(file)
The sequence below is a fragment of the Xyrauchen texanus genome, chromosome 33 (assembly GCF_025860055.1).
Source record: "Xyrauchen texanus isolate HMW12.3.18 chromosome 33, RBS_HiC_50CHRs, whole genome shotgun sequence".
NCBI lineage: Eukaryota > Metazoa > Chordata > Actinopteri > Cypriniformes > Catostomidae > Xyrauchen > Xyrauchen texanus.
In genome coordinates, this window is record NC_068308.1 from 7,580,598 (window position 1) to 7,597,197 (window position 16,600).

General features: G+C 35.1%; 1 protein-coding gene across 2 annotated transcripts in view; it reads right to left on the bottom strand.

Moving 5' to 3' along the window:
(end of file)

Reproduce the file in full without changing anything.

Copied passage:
The sequence below is a fragment of the Xyrauchen texanus genome, chromosome 33 (assembly GCF_025860055.1).
Source record: "Xyrauchen texanus isolate HMW12.3.18 chromosome 33, RBS_HiC_50CHRs, whole genome shotgun sequence".
NCBI lineage: Eukaryota > Metazoa > Chordata > Actinopteri > Cypriniformes > Catostomidae > Xyrauchen > Xyrauchen texanus.
In genome coordinates, this window is record NC_068308.1 from 7,580,598 (window position 1) to 7,597,197 (window position 16,600).

General features: G+C 35.1%; 1 protein-coding gene across 2 annotated transcripts in view; it reads right to left on the bottom strand.

Moving 5' to 3' along the window: